House Of The Dragon Needs More Characters Like Daemon
Though he is undoubtedly a Republican, I found myself missing Daemon Targaryen in House of the Dragon's second episode.
Matt Smith's blonde-wigged creep dominated the series premiere, sitting on his brother's throne, needling Otto Hightower, cheating in a jousting match (and on his wife), murdering smallfolk, sardonically toasting his recently deceased nephew, and generally being a piece of shit. The episode ends with him being banished from King's Landing, though, and unfortunately, he was also banished from most of its follow-up, "The Rogue Prince." His absence made it significantly more obvious how uninteresting a lot of the residents of King's Landing are at this early point in the show's life.
It's not that Daemon didn't get enough screen time, per se. He was present for the episode's climactic stand-off and two shorter scenes after that. Basically, he got the amount of screen time you would expect to see Arya or Jon Snow or Jaime get in a Game of Thrones episode that wasn't primarily about Arya or Jon Snow or Jaime. The difference, though, is that Game of Thrones was filled with interesting, charismatic characters. And, at least right now in House of the Dragon, we don't have many besides Daemon.
Daemon stands out from the moment he's introduced. When we first meet him, he's sitting on the king's throne. Then, he has a conversation with Rhaenyra in High Valyrian, evincing a roguish charm that has clearly won her over. As the episode progresses, we see that he has been leading a fascist kingsguard that seems completely devoted to him. We see him handle victory and defeat, and in neither is he pleasant. From the jump, Daemon is a fully formed character.
If House of the Dragon is going to stay interesting for the rest of this season (and through the already confirmed second) it needs more characters like Daemon; characters who can be both repellant and charismatic in the same episode, or even in the same scene. Game of Thrones had plenty. Jaime is arrogant and pushes a child out a window. Cersei is cruel, and watches her brother push a child out a window.. Ramsay Bolton is a sadistic freak. Tywin hates his son through no fault of Tyrion's own. Littlefinger is slimy and conniving. And Joffrey is a childish tyrant.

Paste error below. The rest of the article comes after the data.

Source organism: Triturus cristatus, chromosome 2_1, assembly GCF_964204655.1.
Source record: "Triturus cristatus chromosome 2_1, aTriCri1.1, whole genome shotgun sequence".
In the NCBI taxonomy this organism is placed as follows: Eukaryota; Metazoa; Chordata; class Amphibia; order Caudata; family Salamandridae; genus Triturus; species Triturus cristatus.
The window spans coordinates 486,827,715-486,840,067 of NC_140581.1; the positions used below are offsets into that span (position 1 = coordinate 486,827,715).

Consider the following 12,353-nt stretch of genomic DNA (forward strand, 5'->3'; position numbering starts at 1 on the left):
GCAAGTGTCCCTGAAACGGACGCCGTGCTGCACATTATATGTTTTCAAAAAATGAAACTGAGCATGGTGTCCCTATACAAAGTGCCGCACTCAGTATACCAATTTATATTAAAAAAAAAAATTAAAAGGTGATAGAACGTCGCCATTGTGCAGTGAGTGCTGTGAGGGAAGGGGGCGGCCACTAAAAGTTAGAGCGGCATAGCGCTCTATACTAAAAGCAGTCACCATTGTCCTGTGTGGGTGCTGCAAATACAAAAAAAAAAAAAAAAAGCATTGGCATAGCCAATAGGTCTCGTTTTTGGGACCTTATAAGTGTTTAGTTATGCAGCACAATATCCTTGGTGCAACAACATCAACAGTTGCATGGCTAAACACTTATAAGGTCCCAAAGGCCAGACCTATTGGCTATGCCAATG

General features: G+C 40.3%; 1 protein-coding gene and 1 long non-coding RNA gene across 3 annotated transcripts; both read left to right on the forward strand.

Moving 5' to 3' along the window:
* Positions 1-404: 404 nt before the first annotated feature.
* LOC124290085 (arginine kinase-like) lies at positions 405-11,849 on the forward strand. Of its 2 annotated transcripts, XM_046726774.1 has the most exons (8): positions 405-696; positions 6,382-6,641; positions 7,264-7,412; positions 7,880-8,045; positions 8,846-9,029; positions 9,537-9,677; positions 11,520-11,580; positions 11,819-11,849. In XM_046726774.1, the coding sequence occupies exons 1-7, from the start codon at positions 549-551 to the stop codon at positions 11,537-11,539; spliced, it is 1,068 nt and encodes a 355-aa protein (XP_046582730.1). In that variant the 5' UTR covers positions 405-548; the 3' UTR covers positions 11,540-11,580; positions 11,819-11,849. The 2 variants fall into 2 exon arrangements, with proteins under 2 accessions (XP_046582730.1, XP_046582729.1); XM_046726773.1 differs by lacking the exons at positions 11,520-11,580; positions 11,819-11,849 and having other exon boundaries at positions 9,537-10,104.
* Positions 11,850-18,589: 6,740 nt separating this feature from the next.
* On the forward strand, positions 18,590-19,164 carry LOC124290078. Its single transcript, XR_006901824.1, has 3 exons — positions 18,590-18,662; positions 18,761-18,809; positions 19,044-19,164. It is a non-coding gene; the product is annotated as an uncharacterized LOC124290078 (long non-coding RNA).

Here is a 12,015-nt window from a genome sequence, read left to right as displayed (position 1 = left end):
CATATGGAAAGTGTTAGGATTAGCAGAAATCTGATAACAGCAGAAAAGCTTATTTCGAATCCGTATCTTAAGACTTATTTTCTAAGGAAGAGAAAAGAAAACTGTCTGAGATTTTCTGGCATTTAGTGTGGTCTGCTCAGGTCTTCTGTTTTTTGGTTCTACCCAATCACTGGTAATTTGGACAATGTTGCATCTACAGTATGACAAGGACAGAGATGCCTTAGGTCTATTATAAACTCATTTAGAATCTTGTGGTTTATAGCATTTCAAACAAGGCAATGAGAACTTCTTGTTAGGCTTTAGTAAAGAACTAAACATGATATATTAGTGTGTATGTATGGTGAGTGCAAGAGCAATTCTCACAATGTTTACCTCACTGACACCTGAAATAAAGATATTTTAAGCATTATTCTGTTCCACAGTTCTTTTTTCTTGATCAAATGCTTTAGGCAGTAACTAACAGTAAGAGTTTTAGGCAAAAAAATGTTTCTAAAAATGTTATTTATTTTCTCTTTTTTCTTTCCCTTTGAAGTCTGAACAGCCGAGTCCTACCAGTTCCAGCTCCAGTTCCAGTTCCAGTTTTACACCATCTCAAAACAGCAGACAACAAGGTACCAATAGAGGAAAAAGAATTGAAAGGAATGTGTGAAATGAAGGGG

All of these characters are hateable, at least at times. But through the strength of the show's writing and their actors' performances, they remain interesting to watch. Plus, the presence of fundamentally decent characters kept the show balanced. While any scene with Ramsay or Joffrey could become hard to watch on a dime, Ned Stark, Arya, Jon Snow, and Brienne of Tarth gave viewers a brief respite from the grime. At this point, House of the Dragon is largely gray, with few characters who are captivating heroes or villains. Daemon is the exception, and Smith lights up the screen with electric skeeze every time he enters a scene.
Of course, it isn't too late. One of the most compelling things about Game of Thrones was the ability of its writers and actors to give characters believable arcs. While Jaime began the show as a seemingly unredeemable bastard (in the colloquial sense, not in the Game of Thrones specific sense), he became heroic over its run. Though his final act was a transgression to his worst impulses, Brienne of Tarth eulogized him in the White Book as heroic and noble. The show was interesting because characters who seemed bad might slowly become good, and vice versa. Much of the derision directed at the final season stemmed from the show runners forcing Daenerys' heel turn without dedicating the time needed to make it fully work. This flaw was present in many of the character arcs that ended in unsatisfying ways.
Though Game of Thrones took years to develop its characters fully, when the series began, I immediately had strong feelings about many of them. I admired Ned Stark's straightforward goodness which had no place against King's Landing's backdrop of palace intrigue. I viscerally hated Joffrey. I was amused by Tyrion. I empathized with Arya's desire to be something no one believed she could be. Now, at the beginning of House of the Dragon, there aren't many characters that feel that clearly sketched out. But, Daemon is one of them.
Regardless of what happens next, I'm extremely into House of the Dragon and eager to see where it goes. I’m curious about and captivated by its world and lore. But if I’m going to be invested in its characters, we need more pieces of shit like Daemon.
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